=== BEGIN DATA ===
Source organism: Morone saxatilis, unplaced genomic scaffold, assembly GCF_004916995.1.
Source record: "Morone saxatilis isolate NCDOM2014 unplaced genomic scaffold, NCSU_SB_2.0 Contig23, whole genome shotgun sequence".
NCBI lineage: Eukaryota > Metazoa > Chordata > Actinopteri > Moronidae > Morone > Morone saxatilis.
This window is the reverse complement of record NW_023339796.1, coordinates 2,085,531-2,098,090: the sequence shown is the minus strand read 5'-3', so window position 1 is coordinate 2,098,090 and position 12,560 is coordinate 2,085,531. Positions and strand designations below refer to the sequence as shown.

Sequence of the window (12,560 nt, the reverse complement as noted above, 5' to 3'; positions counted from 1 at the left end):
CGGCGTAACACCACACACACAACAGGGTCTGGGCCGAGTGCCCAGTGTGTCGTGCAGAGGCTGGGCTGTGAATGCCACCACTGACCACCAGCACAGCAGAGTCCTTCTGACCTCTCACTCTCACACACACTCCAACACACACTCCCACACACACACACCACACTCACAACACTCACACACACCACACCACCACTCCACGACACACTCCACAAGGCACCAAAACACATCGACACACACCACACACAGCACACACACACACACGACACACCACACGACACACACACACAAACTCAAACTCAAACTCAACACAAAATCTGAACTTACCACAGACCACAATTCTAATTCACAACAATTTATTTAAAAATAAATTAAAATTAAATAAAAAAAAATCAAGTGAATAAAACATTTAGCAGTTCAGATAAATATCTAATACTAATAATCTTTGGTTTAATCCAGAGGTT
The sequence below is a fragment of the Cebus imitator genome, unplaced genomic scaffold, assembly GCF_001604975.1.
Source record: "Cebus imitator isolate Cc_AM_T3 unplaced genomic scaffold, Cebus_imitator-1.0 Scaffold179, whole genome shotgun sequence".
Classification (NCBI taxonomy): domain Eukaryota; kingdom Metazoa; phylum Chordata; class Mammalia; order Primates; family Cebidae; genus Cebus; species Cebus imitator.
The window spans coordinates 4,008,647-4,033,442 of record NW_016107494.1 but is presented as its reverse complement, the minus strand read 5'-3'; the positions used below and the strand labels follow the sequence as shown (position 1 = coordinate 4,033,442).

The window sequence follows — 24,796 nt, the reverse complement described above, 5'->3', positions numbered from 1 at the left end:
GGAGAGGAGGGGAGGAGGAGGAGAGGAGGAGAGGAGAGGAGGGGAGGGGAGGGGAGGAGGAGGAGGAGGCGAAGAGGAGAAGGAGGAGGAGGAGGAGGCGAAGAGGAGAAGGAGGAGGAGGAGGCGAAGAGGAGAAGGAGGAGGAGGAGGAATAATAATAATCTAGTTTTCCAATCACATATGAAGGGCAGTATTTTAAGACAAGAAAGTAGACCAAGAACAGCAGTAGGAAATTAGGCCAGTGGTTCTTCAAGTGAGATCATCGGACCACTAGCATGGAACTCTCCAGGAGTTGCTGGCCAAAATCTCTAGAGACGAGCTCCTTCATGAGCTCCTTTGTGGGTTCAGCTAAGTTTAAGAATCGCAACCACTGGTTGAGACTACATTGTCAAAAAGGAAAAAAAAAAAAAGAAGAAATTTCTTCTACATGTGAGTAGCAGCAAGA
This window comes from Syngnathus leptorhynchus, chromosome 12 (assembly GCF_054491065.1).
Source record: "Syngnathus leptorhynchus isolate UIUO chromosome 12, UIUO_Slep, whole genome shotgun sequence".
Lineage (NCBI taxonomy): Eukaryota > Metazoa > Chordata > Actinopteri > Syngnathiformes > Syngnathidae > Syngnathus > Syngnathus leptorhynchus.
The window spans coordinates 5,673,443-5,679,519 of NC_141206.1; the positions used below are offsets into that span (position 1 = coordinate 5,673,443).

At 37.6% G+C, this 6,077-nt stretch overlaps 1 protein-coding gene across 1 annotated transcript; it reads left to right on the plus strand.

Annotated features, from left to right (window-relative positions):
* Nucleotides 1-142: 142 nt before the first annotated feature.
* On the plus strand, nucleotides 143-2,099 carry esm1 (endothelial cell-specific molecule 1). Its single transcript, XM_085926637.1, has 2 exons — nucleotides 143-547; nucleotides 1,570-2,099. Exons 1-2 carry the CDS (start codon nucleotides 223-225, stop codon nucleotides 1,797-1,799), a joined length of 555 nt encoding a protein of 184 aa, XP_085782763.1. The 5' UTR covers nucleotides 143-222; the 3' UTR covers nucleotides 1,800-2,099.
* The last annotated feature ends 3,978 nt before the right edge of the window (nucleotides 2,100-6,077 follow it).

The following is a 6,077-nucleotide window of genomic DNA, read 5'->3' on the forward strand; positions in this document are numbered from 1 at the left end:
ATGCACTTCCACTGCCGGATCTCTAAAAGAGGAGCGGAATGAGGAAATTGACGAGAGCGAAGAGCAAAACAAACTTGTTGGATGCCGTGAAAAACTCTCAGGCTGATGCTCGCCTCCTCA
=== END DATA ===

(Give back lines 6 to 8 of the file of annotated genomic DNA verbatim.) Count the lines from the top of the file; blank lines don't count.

CGGCGTAACACCACACACACAACAGGGTCTGGGCCGAGTGCCCAGTGTGTCGTGCAGAGGCTGGGCTGTGAATGCCACCACTGACCACCAGCACAGCAGAGTCCTTCTGACCTCTCACTCTCACACACACTCCAACACACACTCCCACACACACACACCACACTCACAACACTCACACACACCACACCACCACTCCACGACACACTCCACAAGGCACCAAAACACATCGACACACACCACACACAGCACACACACACACACGACACACCACACGACACACACACACAAACTCAAACTCAAACTCAACACAAAATCTGAACTTACCACAGACCACAATTCTAATTCACAACAATTTATTTAAAAATAAATTAAAATTAAATAAAAAAAAATCAAGTGAATAAAACATTTAGCAGTTCAGATAAATATCTAATACTAATAATCTTTGGTTTAATCCAGAGGTT
The sequence below is a fragment of the Cebus imitator genome, unplaced genomic scaffold, assembly GCF_001604975.1.
Source record: "Cebus imitator isolate Cc_AM_T3 unplaced genomic scaffold, Cebus_imitator-1.0 Scaffold179, whole genome shotgun sequence".